Thursday, June 25, 2009

Get Back in the Closet

by Mike Adams

Dear UNC-Wilmington Students: It’s getting close to time to start another semester. That means that it’s time to lay down the rules for all of my classes. I’m going to continue to use all the rules I’ve used before, which can be found in my syllabus. But, starting this semester, I’m adding three more rules. Gay, lesbian, bi-sexual, and transgendered students (GILBERTS) need to pay especially close attention.

First of all, GILBERTS will not be allowed to mention their status as gay, lesbian, bi-sexual, or trans-gendered. A few semesters ago, a gay student in one of my classes said – right in the middle of class, mind you – “I’m gay.” It offended me when he said that. That is why I am banning such statements for the duration of the semester. The simple awareness of the presence of gays in my classes offends me. No other reason need be offered. Just shut up and comply with the rule.

Second of all, GILBERTS will not be allowed to offer even mild criticisms of those who disagree with them. Last semester, a gay student was talking to one of his female friends – probably one of those fag hags - when he said “I want to marry my boyfriend some day if the bigots will let me.” Since I oppose gay marriage, for obvious religious reasons, it offended me when he made that statement. That is why I am banning any such statements for the duration of the semester. Even mild criticism of my beliefs offends me. No other reason need be offered. Just shut up and comply with the rule.

Finally, GILBERTS will not be allowed to state their beliefs concerning the origins of human rights. Last semester, a gay student said he supported gay marriage because he felt in his soul that it was the right thing to do. It offended me when he said that. That is why I am banning such statements for the duration of the semester. I’m simply offended when people discuss their beliefs about the origins of human rights, especially when it entails discussing their feelings. No other reason need be offered. Just shut up and comply with the rule.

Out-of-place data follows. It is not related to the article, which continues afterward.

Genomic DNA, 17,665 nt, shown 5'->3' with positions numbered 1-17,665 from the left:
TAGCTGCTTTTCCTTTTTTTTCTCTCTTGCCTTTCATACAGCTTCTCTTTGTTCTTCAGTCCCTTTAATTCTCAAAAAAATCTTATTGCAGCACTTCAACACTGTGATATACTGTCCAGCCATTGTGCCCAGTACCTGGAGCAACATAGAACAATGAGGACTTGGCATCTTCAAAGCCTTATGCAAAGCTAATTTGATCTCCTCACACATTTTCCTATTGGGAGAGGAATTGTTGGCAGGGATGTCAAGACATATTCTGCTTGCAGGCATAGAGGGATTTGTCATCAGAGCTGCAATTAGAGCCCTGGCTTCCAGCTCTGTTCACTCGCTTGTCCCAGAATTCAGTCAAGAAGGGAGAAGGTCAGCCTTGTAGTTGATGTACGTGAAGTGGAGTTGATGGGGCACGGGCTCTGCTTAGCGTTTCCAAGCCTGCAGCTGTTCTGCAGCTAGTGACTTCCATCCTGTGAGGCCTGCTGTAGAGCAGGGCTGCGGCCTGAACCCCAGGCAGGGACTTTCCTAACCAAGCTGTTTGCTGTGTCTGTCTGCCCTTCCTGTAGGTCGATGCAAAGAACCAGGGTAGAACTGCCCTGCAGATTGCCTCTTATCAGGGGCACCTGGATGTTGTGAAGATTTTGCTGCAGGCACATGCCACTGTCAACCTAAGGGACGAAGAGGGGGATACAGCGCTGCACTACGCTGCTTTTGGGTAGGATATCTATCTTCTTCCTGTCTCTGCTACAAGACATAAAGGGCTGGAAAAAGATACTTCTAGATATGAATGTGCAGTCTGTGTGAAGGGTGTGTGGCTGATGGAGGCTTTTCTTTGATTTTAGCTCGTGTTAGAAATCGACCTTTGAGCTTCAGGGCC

Hopefully, by now, most of you realize you are reading political satire. But that crucial fact - and the larger point of the satire - was lost on countless GILBERTS across the nation. After reading only two paragraphs of this letter, which was posted in its entirety on, they began to fire off letters to the UNC-Wilmington administration demanding that I be fired.

Had the GILBERTS taken the time to read this far they would have understood that a real letter of complaint was filed against me in January simply for a) mentioning my Christianity, b) offering very mild criticism of one assertion of Darwinism, and c) revealing a basic belief about the origins of human rights; namely, that they are endowed by a Creator.

It is sad that a college student would lack the maturity needed to hear someone say “I’m an outspoken Christian professor” without having an emotional breakdown. It is also sad that he was arrogant enough to write a letter of complaint to my Marxist chairwoman. I am simply not intimidated by anti-Christian bigots. Nothing short of a bullet in the head will keep me from professing my Christian beliefs. And most anti-Christian bigots don’t own guns.

It is also sad that the administration failed to reprimand the narrow-minded Marxist who expressed disappointment that the student’s letter would not result in a formal complaint. This is unmitigated bigotry, plain and simple. If I were not an adult, I would argue that it’s hate speech.

Of course, while sad, none of this is too surprising. This is an administration that removed the word “Christmas” from the tree and “Good Friday” from the university calendar. They even once tried to force faculty and staff to remove Bible verses from their university email signatures.